This is a problem that the Kings of Convenience can't quite surmount on their sophomore album. Erik Glambek Boe and Erlend Oye have terrific songwriting skills and their voices blend as perfectly as Simon & Garfunkel (check out the marvelous opener "Winning a Battle, Losing the War"), but only their Scandinavian accents sound unique within the genre. Twee tunes like "I Don't Know What I Can Save You From" and "The Girl From Back Then" could fool you into thinking you're listening to Salako or one of Belle & Sebastian's calmer numbers, but the band puts no special stamp on the songs to claim them as their own. The near uniformity of the acoustic arrangements can be a drag, too ("Hey! A drum!" I exclaimed upon hearing the comparatively boppy "Failure"), but still, there's no denying the breathtaking quality of the songs. At the end of the day, you will come away from Quiet is the New Loud satisfied that you've heard an album that is packed with memorable, yearning melodies and well-constructed pop songs. The problem is, you won't remember who performed it. Grade: B
Willie's comments: Get this one instead. Though the notion of a Kings of Convenience remix record might sound only slightly less ludicrous than a Carole King remix record, the Ks of C have here assembled a collection of sympathetic artists to tinker with their songs just enough. Without ever going against the grain of the songs' original intent or burying the melodies beneath layers of electronic goop, these remixes, when taken together, coalesce into the great, quirky acoustic-pop record that Quiet is the New Loud could've been with just a little more imagination. Royksopp's reinvention of "I Don't Know What I Can Save You From," for example, plays up the tune's exotic rhythm until something like a bedroom-calypso pop song emerges, while Riton turns "The Girl From Back Then" into a slick, jazzy number, and the always-clever Ladytron beef up "Little Kids" with their bottomless collection of vintage synth noises. Sometimes the additions to the songs are as subtle as a lush orchestral backing (David Whitaker's take on "Toxic Girl"), and sometimes the bands involved just decide that the thing to do would be to just cover the song themselves (Evil Tordivel's peppy update of "Leaning Against the Wall" being the better of the two remakes), but it all fits together as a beatifully casual, sweet pop record that finds inspiration in tiny flecks of electronica and other genres. Grade: A-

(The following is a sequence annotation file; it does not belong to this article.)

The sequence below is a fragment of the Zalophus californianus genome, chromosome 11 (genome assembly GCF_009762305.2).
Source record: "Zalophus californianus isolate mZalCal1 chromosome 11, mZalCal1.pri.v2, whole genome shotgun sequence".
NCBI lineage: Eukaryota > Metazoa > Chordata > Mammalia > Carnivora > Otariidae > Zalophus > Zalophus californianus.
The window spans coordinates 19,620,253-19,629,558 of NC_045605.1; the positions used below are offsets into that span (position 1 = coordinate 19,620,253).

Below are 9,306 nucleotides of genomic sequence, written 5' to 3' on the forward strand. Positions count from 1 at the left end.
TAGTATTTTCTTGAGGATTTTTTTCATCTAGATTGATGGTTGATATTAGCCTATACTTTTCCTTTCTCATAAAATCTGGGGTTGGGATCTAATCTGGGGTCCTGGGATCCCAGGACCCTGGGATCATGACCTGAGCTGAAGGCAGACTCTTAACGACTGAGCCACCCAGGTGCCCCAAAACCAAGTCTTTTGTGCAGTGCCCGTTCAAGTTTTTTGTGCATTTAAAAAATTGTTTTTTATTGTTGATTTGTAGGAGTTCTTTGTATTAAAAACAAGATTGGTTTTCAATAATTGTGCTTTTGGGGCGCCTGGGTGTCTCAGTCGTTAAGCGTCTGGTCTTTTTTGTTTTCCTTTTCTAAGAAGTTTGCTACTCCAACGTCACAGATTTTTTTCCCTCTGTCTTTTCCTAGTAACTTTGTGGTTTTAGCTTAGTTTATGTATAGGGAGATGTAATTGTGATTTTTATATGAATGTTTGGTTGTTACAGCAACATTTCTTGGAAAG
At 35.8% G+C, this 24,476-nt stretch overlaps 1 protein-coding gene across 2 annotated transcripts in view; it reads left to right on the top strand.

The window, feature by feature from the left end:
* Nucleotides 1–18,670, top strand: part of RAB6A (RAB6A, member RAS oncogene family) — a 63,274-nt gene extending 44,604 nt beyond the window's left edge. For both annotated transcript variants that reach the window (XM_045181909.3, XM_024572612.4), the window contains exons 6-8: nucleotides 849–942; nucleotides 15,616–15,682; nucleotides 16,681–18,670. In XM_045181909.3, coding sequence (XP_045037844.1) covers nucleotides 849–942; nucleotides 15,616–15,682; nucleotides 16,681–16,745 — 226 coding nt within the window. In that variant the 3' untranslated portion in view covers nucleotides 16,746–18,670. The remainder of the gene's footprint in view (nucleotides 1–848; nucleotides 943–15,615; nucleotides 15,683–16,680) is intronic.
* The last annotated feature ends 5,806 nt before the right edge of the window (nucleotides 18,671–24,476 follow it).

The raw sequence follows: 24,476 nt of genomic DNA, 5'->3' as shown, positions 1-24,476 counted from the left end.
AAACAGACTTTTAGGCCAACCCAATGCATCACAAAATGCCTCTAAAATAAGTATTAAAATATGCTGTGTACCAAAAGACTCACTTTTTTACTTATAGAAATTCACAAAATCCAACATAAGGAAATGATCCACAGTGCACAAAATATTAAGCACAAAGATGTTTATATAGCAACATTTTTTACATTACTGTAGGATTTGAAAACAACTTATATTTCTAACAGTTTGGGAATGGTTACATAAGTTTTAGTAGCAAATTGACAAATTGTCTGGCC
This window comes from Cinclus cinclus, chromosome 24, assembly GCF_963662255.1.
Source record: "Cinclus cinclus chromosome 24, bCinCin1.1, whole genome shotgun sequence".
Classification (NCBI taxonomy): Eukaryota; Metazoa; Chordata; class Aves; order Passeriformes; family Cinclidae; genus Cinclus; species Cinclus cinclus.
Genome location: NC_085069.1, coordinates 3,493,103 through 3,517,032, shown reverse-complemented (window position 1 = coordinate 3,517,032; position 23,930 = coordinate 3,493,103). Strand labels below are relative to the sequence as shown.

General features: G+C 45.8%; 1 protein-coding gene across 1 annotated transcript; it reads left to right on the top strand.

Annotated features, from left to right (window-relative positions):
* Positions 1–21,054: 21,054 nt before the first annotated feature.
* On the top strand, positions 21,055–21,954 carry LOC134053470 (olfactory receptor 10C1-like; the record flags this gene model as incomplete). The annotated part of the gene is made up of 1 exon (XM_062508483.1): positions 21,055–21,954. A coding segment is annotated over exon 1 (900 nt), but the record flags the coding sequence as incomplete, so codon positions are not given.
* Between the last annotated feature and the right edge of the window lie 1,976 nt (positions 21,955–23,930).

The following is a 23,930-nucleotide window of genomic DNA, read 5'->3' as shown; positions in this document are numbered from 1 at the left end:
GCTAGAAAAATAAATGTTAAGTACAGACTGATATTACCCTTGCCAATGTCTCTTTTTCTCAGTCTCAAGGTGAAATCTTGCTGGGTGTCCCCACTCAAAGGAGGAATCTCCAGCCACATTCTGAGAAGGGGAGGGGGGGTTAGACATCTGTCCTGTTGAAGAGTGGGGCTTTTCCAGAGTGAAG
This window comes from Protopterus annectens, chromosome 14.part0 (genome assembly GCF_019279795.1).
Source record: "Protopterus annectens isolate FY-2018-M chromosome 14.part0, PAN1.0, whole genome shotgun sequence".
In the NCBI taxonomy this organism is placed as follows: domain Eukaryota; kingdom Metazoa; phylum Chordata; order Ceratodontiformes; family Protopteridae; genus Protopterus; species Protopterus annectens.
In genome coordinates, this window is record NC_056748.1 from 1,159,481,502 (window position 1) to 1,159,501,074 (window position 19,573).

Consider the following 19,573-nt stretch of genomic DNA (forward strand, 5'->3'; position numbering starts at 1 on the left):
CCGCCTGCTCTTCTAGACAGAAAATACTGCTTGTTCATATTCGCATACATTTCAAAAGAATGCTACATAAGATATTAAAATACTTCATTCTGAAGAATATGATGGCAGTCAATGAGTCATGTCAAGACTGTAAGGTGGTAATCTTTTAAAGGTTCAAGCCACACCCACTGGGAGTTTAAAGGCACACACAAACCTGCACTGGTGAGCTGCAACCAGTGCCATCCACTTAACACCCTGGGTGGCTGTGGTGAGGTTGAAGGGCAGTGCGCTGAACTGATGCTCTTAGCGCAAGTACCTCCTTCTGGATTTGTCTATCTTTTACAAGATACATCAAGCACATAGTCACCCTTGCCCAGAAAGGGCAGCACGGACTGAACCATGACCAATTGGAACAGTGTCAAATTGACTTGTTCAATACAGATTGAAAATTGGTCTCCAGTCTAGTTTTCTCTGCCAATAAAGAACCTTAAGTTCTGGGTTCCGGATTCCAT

Tom McKeown writes: Hmmm...just posted a review of [Quiet is the New Loud] on my Livejournal [WILLIE'S NOTE: Everyone go read Tom's reviews at that link, because he's an awesome and entertaining writer and you owe it to yourself] that I already realise is probably too vicious, and then I read your review which says similar things but in a less vindictive way. The main problem I have with this album, which I can't get over no matter how much I try, is that I can't actually listen to it all the way through without wanting to break something, just to puncture the unbearable air of solemnity that pervades the whole thing. Essentially, I can't take this album seriously as anything except mood music, so little seems to be going on. If I can get hold of the remix album I might give it a listen, but for me the uniformity of instrumentation is only part of the problem - I don't really find any of the songs that melodically or lyrically interesting.
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This is Where I Belong: The Songs of Ray Davies and the Kinks